With Silver, NBA gets same business with softer face

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Things are not going to change much. There will come a time, just a few years into his tenure as commissioner, when Adam Silver will walk out on the stage at the NBA Draft and be instantly booed by fans. Just as David Stern has been for years.

A lot of things will stay the same. In 15 months, when Adam Silver takes over for David Stern, there are not going to be big changes for the NBA. The league is going to still be pushing its brand internationally, it will still be trying to negotiate larger television deals, it will still be trying to figure out how to make the digital space work for them, it will still be about protecting the league’s image. Mostly, it will still be about making money for the owners, with the players getting a cut of the pie.

Yet there are plenty of people around the NBA happy to see the change coming because they see Silver bringing a softer side, a more inquisitive and open mind to the big desk.

David Stern is an old-school, alpha-male businessman. His trademark dry sense of humor has come off as both funny and harsh. Stern has a temper. He can be condescending. Stern likes things done just so and isn’t afraid to intimidate to get it. Stern can be charming, and he can put people off.

Silver, due to both age and temperament, just handles things differently. People feel like he listens to them, that you can have a conversation with him. This could bode well for things like player relations — after things such as the dress code and more Stern is not loved among players. Chris Paul’s first reaction (and he was involved in the CBA negotiations) was to say he feels he can talk to Silver. That’s a start.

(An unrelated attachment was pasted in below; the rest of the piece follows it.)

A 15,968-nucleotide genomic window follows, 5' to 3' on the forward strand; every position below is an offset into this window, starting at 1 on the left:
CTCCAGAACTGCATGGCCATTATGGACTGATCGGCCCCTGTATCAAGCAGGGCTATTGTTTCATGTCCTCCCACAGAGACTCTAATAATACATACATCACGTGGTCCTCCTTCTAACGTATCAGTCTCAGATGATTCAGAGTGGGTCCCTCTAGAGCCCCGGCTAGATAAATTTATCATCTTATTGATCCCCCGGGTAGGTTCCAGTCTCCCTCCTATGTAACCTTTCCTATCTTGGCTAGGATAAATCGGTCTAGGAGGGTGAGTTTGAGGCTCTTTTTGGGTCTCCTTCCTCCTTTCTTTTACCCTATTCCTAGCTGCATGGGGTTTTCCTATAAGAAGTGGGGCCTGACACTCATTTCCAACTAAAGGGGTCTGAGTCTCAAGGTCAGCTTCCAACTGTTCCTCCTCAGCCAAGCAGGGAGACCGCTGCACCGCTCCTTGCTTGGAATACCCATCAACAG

During the lockout, Silver was often the league’s attack dog at press conferences, the bad cop taking the more strident owners’ side, which allowed Stern to sound softer. Silver had to do that to get Stern’s job someday — Silver had to show the owners he would fight for them and their pocketbooks. That he could get down and dirty if he needed to.

That was the show, but Silver is still seen as a guy teams can have a conversation with on issues, that he has an open mind. Stern is a “my way or the highway” kind of guy, a friendly ear in talks can go a long way.

But starting a year from February, Silver is going to have to be the guy that says no sometimes. He’s the decision maker, and not all his decisions will be popular. It is Silver that will have to deal with the Sacramento situation (although Stern is trying to get that resolved), and whatever city is the next Seattle or Sacramento. Silver is going to have to deal with flopping and whatever is the next big on-the-court issue after that.

Silver will at some future date have to make decisions that will anger fans or players or some other owners. He can’t just be the good cop anymore.

And he’s not going to dramatically change the course of the good ship NBA. Things will remain pretty much as they are.